People who have hyperacusis hear things a little differently than people with relatively normal hearing. With this medical condition, ordinary sounds like running water, the ticking of a clock, or the timer alarm on your microwave not only sound extremely loud, but also can actually be painful. This doesn’t mean that their hearing is more acute, or that patients with this condition are able to hear more sounds than the rest of us – it just means that all normal sounds you may hear in a typical day are heard at a higher level of volume. This is not just a temporary inconvenience a with minor impact; it can literally have a profound effect on a person’s quality of life, because the condition doesn’t ever take a break – it’s there all the time.

How Does Hyperacusis Develop?

Scientists are not exactly sure what causes this condition to develop in any one person, but studies which have been conducted seem to point to exposure to one of several triggering conditions as a cause. One of the most prominent of these is noise related to a daily job routine: for instance, someone working in a factory with heavy machinery, or where a repetitive loud noise recurs throughout the eight-hour shift.

Traumatic head injuries are another possible cause of hyperacusis, with many of today’s hyperacusis patients having experienced some significant blow to the head in their past. Chronic ear infections are another culprit, because even though they can be cleared up with medication, the damage they do while the infection is rampaging can persist beyond the duration of the infection itself.

Migraine headaches are thought to be another possible cause of hyperacusis, since many current hyperacusis patients also experience migraines, or have had them in their medical history. There also seems to be a correlation between patients who have contracted Lyme disease or TMJ Syndrome in their past, although it is not known exactly what from those two conditions leads to the development of hyperacusis. Lyme disease is spread by a tick which can commonly be found in fields and woods, and may be brushed up against by a person. Temporomandibular Joint (TMJ) Syndrome is a disorder which causes pain in the muscles and joints of the jaw.

As far as the physiology behind the actual triggering of hyperacusis, that’s the part of the equation that scientists and researchers have yet to confirm. At present, it seems likely that the fibers of the ear which regulate sound have been somehow compromised, and that the auditory nerve has suffered significant damage. Another school of thought holds that the brain’s central processing system affects how the brain evaluates sound, and for some reason magnifies it beyond its true level. And naturally enough, since there are primarily these two major theories about what actually happens in hyperacusis, there is also another group of scientists who believe that a combination of those two is the real answer to the problem.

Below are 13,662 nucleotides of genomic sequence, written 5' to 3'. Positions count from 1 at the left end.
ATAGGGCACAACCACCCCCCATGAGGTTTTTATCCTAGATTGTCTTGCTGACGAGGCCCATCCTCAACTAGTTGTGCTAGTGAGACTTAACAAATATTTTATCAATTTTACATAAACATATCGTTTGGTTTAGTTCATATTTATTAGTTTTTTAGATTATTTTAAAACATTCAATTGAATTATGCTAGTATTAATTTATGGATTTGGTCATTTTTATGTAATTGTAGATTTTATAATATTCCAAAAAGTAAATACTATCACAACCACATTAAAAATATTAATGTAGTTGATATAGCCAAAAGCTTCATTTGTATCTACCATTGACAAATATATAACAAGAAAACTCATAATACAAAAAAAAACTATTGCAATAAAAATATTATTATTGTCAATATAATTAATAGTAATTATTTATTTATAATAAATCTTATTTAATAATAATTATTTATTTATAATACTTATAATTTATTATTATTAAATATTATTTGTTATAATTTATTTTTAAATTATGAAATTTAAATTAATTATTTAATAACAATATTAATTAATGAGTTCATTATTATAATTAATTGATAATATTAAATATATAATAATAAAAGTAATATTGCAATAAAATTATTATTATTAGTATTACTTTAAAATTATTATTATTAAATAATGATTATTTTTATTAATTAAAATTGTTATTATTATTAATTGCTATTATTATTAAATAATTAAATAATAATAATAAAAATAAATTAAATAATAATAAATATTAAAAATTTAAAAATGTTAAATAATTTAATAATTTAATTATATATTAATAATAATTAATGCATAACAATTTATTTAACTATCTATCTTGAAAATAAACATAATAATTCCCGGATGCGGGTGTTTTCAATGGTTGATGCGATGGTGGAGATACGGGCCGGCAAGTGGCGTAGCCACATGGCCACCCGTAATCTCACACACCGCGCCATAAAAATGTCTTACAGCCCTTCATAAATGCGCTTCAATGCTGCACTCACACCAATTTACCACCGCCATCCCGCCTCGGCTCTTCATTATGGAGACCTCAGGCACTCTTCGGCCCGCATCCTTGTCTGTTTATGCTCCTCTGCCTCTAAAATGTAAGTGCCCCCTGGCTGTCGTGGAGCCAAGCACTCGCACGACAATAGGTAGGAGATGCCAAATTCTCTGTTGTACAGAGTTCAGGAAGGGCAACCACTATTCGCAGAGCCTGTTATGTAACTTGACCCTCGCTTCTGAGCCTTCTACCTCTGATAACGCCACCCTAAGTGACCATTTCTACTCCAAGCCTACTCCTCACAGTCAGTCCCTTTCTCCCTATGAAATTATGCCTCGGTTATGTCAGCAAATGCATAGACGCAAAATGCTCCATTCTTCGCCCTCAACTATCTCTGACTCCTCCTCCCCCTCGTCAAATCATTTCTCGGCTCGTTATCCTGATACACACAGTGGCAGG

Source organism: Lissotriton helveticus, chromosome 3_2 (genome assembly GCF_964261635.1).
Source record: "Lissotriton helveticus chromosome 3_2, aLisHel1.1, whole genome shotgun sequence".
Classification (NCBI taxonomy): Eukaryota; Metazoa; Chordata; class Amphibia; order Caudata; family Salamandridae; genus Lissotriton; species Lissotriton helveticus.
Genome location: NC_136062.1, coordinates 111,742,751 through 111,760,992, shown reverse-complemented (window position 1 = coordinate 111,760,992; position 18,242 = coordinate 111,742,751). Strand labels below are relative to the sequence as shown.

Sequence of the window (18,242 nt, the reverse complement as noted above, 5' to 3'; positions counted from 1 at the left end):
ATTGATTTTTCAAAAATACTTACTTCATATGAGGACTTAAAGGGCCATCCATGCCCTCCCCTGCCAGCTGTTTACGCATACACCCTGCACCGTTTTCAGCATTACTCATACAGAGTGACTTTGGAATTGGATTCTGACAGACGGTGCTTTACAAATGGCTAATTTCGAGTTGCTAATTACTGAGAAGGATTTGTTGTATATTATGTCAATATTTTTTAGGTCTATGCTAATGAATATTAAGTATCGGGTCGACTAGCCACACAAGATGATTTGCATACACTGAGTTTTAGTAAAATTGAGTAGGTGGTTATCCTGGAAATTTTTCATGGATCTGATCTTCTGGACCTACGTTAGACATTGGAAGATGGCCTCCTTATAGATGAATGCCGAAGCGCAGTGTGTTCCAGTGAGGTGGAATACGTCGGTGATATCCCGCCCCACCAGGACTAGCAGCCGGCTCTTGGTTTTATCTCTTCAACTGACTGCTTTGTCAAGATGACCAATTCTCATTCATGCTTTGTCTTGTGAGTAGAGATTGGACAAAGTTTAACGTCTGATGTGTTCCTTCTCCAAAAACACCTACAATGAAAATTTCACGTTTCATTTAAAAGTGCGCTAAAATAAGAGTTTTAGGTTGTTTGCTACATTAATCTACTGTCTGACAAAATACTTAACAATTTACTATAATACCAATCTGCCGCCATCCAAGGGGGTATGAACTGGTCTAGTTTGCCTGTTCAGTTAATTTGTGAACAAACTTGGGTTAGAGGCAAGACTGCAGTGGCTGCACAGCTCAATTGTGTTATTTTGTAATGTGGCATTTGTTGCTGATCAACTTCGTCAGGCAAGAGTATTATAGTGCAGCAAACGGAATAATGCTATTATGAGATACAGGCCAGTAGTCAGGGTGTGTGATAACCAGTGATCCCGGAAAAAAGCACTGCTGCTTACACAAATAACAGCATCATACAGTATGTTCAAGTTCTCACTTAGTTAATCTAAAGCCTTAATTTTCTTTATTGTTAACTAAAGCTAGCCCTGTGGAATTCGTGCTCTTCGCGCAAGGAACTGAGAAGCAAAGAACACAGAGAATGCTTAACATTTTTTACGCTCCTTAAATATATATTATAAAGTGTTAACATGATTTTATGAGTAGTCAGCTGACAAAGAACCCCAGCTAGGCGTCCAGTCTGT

Relationship to Tinnitus

While most people have probably not heard of hyperacusis, the medical condition of tinnitus is probably much more well-known. While these two conditions are not at all same thing, they do have a relationship, in that both represent departures from the norm in the way that sounds are heard. People with tinnitus experience several different abnormal sounds in their hearing, sometimes even when there is no actual noise being generated in the surroundings.

This can be felt as a ringing noise, or some kind of whistling, hissing, or buzzing, and it’s easy to see how this can be so distracting that a person’s quality of life could easily be diminished. Although hard statistics are not available to support this, it is estimated that more than 60% of patients who have tinnitus also have hyperacusis. So in addition to hearing a persistent buzzing or whistling sound in the ears, a patient who experiences both of these medical conditions would also sense ordinary sounds at several times their true volume.

Having either one of these medical conditions could have a profound impact on your daily life, but just imagine being troubled by both of them at the same time! Patients who are known to suffer from both medical conditions generally find it extremely hard to just get through a normal day. As a result, there’s a strong tendency for such individuals to withdraw from life to a significant extent, and become socially isolated. This in turn, can easily slide into depression and add to the list of medical conditions the individual would have to deal with.

Treatment for Hyperacusis

Treating hyperacusis requires a two-pronged approach, but it does not really result in a cure for the condition. People who have hyperacusis are generally counseled so as to help lower their reactions to loud sounds, and a process known as acoustic therapy helps to retrain the ear to hear sounds at a more normal level. While there are no actual medical or surgical procedures at present which can offer significant help, some success has been achieved by the counseling/retraining program. Not surprisingly, the same approach has been used with tinnitus, with similar success.